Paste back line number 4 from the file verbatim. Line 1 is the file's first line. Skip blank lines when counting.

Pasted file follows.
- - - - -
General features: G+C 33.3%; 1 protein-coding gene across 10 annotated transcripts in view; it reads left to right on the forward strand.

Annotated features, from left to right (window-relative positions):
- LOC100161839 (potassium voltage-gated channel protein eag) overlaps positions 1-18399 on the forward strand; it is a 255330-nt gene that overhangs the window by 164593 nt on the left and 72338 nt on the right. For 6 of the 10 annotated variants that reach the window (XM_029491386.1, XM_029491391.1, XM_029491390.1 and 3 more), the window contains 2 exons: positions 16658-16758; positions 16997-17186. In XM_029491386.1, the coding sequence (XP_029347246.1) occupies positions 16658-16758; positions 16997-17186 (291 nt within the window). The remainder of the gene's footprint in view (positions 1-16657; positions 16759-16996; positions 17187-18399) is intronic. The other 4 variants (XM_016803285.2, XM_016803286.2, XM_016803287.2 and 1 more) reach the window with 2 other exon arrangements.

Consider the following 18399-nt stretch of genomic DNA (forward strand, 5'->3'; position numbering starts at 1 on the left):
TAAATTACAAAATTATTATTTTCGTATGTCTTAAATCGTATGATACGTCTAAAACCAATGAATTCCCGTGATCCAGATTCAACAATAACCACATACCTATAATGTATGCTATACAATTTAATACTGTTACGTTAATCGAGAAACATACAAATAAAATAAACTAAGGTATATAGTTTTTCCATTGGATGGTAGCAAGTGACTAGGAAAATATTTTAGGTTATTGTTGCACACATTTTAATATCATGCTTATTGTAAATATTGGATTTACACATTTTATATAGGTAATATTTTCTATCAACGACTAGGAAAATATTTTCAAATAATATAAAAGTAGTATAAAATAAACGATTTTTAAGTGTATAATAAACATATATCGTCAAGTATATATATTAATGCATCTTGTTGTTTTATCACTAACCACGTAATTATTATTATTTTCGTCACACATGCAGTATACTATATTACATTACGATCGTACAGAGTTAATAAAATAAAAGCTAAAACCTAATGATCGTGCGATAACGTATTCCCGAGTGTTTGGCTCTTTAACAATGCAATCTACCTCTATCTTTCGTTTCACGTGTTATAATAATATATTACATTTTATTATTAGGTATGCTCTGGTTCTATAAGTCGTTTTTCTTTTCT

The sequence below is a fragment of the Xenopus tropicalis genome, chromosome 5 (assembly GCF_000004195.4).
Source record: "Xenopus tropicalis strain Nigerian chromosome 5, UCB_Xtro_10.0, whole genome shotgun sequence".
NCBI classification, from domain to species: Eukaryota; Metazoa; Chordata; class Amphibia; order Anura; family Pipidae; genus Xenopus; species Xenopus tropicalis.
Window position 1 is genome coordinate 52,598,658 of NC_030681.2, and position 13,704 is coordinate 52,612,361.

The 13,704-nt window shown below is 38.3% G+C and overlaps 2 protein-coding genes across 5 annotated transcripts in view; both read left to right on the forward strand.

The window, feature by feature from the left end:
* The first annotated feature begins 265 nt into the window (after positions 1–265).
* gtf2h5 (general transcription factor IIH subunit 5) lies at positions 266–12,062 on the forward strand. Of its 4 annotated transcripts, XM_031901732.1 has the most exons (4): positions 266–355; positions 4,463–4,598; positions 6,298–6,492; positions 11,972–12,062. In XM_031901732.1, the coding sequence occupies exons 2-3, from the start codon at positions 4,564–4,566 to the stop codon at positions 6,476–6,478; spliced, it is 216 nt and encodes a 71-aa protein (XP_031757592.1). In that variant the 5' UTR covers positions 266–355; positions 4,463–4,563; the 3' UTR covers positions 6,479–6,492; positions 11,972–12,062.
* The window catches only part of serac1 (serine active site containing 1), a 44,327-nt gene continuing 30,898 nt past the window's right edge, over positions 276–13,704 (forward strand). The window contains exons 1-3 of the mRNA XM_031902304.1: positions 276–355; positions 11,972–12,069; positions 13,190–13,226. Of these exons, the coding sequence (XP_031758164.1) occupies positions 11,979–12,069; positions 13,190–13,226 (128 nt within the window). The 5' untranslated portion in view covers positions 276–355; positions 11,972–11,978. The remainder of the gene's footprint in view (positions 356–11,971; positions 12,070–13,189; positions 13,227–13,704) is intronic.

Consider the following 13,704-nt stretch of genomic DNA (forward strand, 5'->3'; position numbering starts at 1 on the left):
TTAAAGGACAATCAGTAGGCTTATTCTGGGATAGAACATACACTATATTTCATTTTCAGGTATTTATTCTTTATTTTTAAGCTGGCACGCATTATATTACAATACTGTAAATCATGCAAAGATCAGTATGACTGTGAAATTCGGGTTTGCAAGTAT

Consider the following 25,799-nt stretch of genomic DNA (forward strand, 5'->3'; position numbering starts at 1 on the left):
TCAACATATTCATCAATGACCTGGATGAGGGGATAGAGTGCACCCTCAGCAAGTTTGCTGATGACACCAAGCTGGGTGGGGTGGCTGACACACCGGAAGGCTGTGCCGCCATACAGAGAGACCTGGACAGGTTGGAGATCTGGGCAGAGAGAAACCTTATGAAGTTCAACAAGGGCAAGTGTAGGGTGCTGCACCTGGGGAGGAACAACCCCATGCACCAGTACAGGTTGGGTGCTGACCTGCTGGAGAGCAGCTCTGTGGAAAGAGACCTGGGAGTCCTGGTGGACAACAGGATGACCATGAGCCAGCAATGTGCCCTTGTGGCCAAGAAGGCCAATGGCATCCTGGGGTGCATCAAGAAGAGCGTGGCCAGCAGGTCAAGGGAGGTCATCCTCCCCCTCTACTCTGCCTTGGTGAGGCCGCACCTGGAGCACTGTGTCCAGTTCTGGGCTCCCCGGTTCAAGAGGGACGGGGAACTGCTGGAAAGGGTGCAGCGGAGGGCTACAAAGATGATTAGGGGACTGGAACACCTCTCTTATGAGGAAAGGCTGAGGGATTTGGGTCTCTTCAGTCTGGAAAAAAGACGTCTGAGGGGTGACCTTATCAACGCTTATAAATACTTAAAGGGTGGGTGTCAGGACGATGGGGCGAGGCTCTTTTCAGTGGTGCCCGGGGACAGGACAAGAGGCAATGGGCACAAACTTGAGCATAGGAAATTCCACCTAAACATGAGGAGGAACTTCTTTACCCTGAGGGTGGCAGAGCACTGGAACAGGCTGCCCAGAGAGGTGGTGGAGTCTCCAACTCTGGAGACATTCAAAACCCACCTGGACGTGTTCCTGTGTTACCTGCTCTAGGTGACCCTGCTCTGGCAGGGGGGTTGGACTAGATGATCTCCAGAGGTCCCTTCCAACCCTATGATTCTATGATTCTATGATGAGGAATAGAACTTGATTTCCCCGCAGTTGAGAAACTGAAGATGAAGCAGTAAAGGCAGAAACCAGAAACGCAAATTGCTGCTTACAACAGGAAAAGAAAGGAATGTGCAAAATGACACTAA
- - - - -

Consider the following 18399-nt stretch of genomic DNA (forward strand, 5'->3'; position numbering starts at 1 on the left):